Survey Shows Time-to-Fill Delays of Up to 10 Days for Specialty Prescriptions


Survey finds that nearly two-thirds of specialty pharmacists spend more than 15 minutes on the phone to fill 1 prescription, whereas 79% of specialty pharmacists seek additional information from clinicians at least 3 times in an average day.

A survey from Surescripts found that half of specialty pharmacists say the average specialty prescription takes at least 4 days to fill and wait times of 7 to 10 days aren’t uncommon, according to a press release. The 33-question online survey was administered to 414 active specialty pharmacists, with responses collected from February 19 to February 25, 2020.

The survey found that nearly two-thirds of specialty pharmacists report spending more than 15 minutes on the phone to fill 1 prescription, whereas 79% of specialty pharmacists seek additional information from clinicians at least 3 times in an average day.

Cecelia Byers, PharmD, specialty pharmacy clinical product manager at Surescripts, emphasized the need for pharmacists to have quick, easy electronic access to information to ensure patient therapy is not interrupted.

“Specialty pharmacists are critical members of care teams, working to educate patients and help them get started with treatment,” Byers said in the press release. “Because many prescriber offices are closed or have reduced staff due to COVID-19, specialty pharmacists are working on the frontlines to process prior authorizations, dispense and deliver medications, manage drug shortages, and support patients remotely.”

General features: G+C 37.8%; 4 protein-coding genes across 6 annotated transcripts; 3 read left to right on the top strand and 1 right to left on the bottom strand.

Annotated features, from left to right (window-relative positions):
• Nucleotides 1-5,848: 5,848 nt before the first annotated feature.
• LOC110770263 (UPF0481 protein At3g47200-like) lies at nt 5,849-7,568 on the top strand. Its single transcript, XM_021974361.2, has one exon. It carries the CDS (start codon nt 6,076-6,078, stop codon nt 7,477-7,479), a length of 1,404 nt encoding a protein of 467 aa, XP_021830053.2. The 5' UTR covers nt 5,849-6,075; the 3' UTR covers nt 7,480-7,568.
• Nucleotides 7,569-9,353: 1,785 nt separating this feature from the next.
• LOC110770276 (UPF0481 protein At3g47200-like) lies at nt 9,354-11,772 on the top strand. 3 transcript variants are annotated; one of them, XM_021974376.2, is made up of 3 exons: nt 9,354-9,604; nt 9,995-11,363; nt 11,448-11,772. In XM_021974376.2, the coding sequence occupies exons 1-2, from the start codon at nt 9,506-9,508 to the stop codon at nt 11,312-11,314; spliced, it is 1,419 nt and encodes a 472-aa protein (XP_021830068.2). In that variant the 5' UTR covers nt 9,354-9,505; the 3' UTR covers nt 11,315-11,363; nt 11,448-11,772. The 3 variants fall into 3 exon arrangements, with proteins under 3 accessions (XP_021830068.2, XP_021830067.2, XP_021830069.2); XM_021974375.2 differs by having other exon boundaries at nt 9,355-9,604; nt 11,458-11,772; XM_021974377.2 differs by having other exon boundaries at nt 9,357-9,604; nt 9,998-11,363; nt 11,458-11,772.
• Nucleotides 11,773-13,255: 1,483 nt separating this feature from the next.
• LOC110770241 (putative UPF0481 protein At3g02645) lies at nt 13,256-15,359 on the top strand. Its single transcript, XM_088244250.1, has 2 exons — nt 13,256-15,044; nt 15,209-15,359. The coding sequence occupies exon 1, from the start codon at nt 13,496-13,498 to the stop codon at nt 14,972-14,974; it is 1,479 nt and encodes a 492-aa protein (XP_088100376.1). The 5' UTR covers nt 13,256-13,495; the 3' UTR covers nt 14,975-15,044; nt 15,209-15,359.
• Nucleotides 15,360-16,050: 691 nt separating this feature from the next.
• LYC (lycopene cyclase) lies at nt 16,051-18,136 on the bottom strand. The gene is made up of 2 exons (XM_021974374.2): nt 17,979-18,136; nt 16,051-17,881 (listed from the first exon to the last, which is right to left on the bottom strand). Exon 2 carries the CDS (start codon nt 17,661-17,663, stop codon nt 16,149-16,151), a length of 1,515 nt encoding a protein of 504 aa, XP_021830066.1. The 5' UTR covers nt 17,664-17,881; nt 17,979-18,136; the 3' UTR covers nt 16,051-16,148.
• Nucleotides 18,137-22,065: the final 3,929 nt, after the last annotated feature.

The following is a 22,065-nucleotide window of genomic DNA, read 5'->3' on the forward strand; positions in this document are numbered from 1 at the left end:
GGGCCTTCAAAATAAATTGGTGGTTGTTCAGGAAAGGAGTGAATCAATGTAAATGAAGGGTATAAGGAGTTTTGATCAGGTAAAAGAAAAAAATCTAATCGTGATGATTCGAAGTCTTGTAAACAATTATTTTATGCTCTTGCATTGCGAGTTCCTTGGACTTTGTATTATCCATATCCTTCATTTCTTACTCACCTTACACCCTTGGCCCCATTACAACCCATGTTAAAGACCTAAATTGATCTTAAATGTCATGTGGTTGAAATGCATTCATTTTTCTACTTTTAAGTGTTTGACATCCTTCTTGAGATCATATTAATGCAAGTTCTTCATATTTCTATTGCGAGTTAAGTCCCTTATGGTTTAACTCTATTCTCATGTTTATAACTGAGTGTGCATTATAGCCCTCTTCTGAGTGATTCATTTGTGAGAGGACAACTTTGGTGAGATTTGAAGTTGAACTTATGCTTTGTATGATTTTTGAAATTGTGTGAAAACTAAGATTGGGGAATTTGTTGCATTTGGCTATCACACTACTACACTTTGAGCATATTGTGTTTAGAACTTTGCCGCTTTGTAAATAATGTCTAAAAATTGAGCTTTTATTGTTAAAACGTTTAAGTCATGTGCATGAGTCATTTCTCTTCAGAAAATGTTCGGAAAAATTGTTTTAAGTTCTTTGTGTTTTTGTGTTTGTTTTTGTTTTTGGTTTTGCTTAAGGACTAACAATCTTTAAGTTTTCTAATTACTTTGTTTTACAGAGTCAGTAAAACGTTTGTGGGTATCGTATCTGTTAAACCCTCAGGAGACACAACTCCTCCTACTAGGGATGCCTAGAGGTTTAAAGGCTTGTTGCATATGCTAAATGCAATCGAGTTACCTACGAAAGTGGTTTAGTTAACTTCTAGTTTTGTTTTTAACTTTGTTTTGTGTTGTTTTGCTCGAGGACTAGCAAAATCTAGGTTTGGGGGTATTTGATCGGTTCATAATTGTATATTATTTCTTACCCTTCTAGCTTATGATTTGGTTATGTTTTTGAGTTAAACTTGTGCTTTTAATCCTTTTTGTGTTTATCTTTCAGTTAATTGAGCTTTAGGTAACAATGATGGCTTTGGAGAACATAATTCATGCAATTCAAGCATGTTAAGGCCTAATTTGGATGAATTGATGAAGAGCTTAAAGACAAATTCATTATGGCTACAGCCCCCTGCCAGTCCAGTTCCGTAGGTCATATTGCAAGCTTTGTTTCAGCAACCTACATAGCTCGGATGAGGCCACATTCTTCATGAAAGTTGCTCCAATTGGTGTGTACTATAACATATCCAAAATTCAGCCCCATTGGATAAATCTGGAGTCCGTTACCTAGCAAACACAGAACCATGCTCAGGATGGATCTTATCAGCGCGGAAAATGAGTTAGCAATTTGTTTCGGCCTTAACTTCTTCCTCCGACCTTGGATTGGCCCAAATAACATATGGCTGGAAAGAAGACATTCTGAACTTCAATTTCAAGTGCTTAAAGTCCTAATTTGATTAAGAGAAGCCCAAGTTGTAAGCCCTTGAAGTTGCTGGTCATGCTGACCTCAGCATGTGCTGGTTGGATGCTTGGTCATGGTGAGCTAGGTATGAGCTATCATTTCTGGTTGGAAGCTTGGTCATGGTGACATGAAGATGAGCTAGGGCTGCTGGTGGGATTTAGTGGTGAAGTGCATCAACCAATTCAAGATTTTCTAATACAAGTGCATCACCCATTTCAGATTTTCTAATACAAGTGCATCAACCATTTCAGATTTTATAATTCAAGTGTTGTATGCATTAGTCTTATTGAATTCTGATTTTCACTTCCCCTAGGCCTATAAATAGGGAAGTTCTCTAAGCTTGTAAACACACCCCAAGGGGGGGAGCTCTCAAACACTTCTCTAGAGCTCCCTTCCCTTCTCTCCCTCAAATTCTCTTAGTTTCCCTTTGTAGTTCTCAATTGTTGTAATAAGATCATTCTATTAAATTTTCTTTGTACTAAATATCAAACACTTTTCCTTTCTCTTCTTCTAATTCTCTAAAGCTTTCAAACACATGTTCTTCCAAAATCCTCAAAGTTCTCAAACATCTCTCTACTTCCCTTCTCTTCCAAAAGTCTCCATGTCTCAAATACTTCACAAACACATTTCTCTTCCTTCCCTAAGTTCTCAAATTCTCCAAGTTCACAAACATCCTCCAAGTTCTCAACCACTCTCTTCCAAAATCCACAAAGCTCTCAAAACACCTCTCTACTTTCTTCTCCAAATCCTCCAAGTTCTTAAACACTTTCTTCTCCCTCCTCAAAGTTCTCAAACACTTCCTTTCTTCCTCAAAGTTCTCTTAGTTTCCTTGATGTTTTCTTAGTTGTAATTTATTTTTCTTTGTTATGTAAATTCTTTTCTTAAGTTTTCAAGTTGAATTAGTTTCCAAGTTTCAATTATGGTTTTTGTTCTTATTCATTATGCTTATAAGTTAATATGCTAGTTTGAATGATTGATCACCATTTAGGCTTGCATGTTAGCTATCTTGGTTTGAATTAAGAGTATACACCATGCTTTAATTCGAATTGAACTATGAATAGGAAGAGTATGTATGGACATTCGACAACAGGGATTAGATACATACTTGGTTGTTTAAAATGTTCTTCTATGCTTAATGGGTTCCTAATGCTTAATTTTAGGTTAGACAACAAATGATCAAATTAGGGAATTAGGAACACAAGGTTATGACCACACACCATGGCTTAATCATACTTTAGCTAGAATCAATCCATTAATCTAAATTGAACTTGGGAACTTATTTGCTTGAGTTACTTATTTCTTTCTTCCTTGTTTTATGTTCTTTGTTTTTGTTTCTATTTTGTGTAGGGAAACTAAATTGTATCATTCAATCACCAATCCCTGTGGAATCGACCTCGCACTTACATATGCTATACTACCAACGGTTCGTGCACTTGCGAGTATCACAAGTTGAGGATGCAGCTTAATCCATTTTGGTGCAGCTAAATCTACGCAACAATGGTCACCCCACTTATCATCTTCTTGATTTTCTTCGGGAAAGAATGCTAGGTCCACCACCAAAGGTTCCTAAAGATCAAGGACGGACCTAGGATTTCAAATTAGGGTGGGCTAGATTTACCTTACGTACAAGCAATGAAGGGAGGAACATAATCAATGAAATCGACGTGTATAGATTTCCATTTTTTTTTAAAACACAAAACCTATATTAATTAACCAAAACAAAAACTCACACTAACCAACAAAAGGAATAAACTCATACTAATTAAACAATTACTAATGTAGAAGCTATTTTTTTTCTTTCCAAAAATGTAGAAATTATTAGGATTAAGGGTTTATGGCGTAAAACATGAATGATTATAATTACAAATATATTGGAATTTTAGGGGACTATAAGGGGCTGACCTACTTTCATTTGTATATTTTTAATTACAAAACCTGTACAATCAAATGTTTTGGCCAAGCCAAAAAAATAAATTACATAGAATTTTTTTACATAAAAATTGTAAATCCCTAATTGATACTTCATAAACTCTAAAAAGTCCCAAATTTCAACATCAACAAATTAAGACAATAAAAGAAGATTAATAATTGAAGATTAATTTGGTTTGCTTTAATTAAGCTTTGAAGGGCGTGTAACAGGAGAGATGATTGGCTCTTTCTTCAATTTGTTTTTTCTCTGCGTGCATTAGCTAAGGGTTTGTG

Specialty medications that treat serious and chronic conditions have complex documentation requirements. When combined with a manual prior authorization (PA) process, the result is an overwhelming amount of administrative work that gets in the way of pharmacists spending enough time with patients, according to the press release.

The survey found that 40% of specialty pharmacists say the process is so burdensome that they feel more like an administrator than a pharmacist. Furthermore, 39% of specialty pharmacists say they seek additional information from their clinician counterparts 5 times or more each day.

Due to the administrative burden of specialty medications increasing burnout among care providers, the Surescripts survey found that 71% of specialty pharmacists are somewhat, very, or extremely stressed at work. Additionally, 63% identified PA as a source of stress.

“This survey brings to light the barriers specialty pharmacists face and demonstrates the need for technology to enable better information sharing between prescribers and specialty pharmacists,” said Andrew Mellin, MD, MBA, vice president and chief medical information officer of Surescripts, in the press release. “Specialty pharmacists need ready access to patient clinical information, so they can help patients get on therapy quickly and spend more time on patient care, not administrative tasks.”

According to the survey, most specialty pharmacists agree that an automated system would help, with 86% of specialty pharmacists feeling that getting more complete information from clinicians would improve patient care. Meanwhile, 56% of specialty pharmacists feel that streamlined communication would improve the fulfillment process.


Specialty pharmacists report process delays of up to 10 days to get patients started on treatment [news release]. Arlington, VA; BusinessWire: May 13, 2020. Accessed May 13, 2020.

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